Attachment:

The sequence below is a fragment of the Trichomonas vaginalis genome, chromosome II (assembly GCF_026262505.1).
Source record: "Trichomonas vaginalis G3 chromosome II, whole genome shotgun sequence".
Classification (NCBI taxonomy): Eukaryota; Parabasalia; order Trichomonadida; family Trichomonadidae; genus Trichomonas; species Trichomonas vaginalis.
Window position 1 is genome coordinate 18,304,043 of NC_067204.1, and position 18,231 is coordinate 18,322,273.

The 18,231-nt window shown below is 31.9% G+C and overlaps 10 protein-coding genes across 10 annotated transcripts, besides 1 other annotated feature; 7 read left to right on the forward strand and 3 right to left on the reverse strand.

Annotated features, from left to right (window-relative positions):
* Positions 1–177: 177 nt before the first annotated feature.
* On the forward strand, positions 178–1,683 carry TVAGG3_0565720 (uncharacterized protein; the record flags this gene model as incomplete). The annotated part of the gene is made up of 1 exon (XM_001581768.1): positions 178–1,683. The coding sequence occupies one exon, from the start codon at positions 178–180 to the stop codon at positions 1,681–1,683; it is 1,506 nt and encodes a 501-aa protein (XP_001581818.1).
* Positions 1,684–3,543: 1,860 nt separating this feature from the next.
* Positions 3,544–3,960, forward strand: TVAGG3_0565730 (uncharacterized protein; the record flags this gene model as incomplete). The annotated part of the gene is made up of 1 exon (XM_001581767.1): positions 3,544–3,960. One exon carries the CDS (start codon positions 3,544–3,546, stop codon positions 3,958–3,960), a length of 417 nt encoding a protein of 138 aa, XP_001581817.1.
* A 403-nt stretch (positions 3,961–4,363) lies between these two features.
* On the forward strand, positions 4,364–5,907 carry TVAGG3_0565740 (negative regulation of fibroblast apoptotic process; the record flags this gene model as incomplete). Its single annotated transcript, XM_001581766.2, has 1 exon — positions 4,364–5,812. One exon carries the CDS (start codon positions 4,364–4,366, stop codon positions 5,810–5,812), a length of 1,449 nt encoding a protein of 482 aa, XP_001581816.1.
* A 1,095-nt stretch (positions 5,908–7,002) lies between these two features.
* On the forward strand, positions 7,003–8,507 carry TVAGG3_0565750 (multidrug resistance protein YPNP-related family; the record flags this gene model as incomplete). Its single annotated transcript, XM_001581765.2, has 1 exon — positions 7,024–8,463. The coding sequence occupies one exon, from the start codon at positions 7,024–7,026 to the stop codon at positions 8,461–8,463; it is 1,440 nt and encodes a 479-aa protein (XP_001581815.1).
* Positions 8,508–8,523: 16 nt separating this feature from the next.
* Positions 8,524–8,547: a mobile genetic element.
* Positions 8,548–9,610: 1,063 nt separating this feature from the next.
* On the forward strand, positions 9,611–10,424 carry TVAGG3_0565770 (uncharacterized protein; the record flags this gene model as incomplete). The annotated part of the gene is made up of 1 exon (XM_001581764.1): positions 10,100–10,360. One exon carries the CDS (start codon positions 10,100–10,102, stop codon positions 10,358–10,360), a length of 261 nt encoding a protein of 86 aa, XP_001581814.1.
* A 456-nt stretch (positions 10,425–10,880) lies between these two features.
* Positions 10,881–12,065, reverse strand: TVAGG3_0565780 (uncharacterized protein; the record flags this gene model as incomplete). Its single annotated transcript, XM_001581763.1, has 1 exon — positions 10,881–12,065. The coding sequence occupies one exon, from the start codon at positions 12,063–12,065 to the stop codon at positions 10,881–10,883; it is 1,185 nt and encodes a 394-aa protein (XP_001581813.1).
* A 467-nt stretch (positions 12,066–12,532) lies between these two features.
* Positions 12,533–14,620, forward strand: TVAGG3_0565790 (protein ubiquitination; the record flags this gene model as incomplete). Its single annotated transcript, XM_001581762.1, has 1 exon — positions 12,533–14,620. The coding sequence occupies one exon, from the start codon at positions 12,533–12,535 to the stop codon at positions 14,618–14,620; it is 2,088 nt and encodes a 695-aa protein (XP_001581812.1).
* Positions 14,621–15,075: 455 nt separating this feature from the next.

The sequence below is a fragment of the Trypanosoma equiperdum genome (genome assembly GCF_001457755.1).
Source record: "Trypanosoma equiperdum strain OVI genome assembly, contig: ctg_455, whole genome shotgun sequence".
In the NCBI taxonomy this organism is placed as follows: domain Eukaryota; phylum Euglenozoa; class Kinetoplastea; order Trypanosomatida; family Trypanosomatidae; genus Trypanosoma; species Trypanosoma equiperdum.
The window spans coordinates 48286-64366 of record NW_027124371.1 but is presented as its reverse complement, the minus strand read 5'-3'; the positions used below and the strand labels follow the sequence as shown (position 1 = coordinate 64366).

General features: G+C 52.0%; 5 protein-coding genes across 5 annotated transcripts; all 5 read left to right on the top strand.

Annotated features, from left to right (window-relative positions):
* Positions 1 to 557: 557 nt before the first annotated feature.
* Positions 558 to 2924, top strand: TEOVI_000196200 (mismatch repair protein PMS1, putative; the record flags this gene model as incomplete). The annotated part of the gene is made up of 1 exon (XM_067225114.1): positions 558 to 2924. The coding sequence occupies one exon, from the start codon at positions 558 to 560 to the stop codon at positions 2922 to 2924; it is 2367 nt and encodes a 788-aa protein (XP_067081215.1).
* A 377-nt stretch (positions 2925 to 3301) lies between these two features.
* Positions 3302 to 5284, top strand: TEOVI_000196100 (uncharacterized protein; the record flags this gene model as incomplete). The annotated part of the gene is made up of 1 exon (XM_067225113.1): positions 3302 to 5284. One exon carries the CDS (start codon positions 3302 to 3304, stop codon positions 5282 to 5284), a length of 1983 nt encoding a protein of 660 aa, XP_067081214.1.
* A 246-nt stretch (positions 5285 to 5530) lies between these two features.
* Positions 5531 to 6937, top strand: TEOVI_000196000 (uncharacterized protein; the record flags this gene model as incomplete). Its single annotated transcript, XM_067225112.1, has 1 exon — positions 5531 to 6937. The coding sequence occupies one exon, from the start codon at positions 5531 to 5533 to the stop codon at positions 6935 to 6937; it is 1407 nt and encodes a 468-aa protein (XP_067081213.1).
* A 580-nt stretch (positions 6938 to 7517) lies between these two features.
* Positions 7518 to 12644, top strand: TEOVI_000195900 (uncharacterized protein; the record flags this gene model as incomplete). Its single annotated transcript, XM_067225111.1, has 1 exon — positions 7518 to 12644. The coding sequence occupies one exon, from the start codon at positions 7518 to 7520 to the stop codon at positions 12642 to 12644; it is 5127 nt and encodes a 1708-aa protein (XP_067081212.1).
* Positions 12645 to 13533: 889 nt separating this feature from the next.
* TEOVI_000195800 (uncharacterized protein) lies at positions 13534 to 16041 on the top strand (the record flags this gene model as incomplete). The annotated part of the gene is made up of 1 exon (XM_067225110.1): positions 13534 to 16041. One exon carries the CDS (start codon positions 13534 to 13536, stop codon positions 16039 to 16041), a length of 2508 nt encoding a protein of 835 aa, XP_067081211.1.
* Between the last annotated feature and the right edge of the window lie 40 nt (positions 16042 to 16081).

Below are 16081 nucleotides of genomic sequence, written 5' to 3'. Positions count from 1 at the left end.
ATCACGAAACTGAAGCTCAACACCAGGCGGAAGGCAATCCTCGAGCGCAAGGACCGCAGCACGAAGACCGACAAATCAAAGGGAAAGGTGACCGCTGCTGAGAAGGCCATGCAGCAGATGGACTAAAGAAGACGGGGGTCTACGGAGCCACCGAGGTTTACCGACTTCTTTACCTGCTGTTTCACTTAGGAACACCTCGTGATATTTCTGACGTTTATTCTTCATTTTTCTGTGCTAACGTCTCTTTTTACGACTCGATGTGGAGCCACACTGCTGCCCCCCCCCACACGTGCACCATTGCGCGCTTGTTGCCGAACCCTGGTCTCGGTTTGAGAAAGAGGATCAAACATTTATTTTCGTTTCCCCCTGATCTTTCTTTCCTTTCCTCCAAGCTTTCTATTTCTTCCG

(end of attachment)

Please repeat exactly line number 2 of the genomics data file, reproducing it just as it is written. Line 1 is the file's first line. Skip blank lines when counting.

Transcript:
Source record: "Trichomonas vaginalis G3 chromosome II, whole genome shotgun sequence".